Tracking with Knowledge about MS
Kierstin was diagnosed with primary progressive multiple sclerosis a few years ago. Her physicians discovered lesions in her spine that indicated the disease. This is not the typical way to find MS. The most common way is the discovery of lesions in the brain. Getting to a diagnosis did not come easy for her, which is more common than you might think. Typically, a clear diagnosis is not found until the person has outward symptoms of the disease.
Multiple sclerosis is a complex neural degenerative condition. According to a study published in the journal Neurology, multiple sclerosis (MS) is the most common progressive neurologic disease of young adults worldwide. There are nearly 1 million people living with MS in the United States and an estimated 2.5 million worldwide. The condition is more prevalent in women and the average age of diagnosis is 32.
Multiple sclerosis is a progressive immune disease attacking the central nervous system, including the brain, spinal cord, and optic nerve. The disease impacts the myelin sheath that protects nerve fibers. Once any part is damaged, then nerve impulses are disrupted when traveling to and from the brain or along the spinal cord. This results in a variety of symptoms of the disease.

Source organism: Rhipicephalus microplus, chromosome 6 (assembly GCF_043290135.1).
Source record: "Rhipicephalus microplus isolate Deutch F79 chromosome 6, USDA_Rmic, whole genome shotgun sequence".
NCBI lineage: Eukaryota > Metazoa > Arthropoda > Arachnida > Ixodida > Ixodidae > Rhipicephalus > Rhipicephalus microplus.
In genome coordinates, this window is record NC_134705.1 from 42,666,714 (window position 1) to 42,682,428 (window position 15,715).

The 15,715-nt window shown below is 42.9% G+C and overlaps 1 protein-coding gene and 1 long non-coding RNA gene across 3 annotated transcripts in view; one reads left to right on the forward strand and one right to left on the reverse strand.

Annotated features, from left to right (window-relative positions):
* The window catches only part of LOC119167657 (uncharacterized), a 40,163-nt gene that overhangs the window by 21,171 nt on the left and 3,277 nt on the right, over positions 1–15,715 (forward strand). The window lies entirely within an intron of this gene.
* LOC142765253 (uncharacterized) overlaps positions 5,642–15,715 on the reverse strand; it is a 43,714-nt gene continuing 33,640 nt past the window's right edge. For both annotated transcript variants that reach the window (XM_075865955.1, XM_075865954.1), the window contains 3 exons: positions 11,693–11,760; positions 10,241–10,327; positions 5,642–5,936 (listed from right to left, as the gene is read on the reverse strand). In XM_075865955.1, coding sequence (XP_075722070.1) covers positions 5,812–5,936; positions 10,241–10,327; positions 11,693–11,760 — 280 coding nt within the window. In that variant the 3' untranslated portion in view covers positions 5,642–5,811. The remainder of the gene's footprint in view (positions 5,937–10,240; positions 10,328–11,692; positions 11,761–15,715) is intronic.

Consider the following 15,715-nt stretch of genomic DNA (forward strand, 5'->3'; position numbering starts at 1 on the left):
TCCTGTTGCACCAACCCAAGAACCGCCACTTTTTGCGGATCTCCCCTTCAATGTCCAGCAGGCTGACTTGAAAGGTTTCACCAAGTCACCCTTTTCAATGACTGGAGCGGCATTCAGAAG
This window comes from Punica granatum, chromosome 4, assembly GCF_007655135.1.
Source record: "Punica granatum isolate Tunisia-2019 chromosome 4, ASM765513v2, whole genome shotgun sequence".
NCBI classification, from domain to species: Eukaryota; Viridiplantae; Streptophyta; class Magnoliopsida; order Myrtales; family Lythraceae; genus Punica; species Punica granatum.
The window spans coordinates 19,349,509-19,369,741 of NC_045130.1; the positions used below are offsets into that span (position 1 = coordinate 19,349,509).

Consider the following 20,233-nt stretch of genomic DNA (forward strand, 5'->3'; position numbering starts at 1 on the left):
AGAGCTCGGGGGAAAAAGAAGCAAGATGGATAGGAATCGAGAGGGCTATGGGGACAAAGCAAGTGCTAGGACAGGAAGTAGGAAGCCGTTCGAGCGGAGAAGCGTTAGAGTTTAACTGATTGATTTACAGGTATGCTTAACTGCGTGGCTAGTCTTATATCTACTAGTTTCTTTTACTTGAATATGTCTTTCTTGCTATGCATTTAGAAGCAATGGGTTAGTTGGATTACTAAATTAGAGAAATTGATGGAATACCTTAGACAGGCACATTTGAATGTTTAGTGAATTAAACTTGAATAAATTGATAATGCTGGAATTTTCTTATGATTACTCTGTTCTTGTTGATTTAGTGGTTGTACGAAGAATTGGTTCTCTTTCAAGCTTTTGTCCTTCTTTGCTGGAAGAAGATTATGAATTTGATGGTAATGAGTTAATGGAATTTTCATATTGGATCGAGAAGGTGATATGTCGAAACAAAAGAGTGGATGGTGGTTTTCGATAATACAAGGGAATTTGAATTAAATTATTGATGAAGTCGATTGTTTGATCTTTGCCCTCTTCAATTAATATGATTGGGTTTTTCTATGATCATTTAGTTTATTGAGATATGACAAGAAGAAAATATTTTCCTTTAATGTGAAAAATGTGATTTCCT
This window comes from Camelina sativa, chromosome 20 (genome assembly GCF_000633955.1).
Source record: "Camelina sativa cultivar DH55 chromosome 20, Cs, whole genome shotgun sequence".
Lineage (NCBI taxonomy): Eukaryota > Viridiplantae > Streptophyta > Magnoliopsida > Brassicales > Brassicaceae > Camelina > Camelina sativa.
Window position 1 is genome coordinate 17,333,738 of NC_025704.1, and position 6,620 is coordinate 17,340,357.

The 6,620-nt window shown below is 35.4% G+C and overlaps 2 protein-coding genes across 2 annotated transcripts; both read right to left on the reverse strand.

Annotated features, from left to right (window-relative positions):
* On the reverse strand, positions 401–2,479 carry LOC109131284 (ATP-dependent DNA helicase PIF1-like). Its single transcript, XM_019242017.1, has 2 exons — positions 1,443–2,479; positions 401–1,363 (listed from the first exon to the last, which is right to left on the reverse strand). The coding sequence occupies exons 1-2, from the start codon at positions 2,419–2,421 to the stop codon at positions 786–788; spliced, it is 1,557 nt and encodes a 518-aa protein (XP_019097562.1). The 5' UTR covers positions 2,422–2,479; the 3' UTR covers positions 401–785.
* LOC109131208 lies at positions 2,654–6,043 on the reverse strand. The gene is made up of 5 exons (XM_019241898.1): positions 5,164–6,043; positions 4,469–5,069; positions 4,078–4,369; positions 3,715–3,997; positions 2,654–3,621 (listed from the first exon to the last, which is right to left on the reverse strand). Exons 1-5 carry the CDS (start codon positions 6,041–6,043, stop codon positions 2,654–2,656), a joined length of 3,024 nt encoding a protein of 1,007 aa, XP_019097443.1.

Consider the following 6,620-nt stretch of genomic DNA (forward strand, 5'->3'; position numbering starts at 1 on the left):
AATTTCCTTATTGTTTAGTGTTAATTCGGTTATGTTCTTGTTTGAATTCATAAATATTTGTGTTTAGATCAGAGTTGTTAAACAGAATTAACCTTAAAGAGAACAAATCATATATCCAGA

For Kierstin, she was a black belt with 4 children and married. She has a very active family. Gradually, she was not able to do even a classic karate move. Her doctors first told her that it was aging. When she started having other symptoms like back pain, drop foot, and problems urinating, she knew there was something wrong.
She found an Artificial Intelligence (AI) online tracking tool that will take brain MRI scans and cover them to easy to understand, visual images and allows for tracking of MRI images over time. Kierstin found this new online tool by clicking on a Facebook ad, which she admits she never does, but she is happy that she did.
This is not a tool to self-diagnosis. She says it gives her the tools she needs to have a better and more productive conversation with her doctors. “It let’s me say things to my doctor that I normally wouldn’t,” she admits and uses the tracking of her brain scans as evidence for what she is experiencing. As a mother of four, she is very leary of giving her personal information out. When signing up for this service, she was apprehensive and decided to call the company. To her surprise, when she contacted them, it was an actual human who answered her call.
She values this technology and asks for more. It is a way for her to track the progression of her multiple sclerosis with knowledge so she can be active in her future decisions.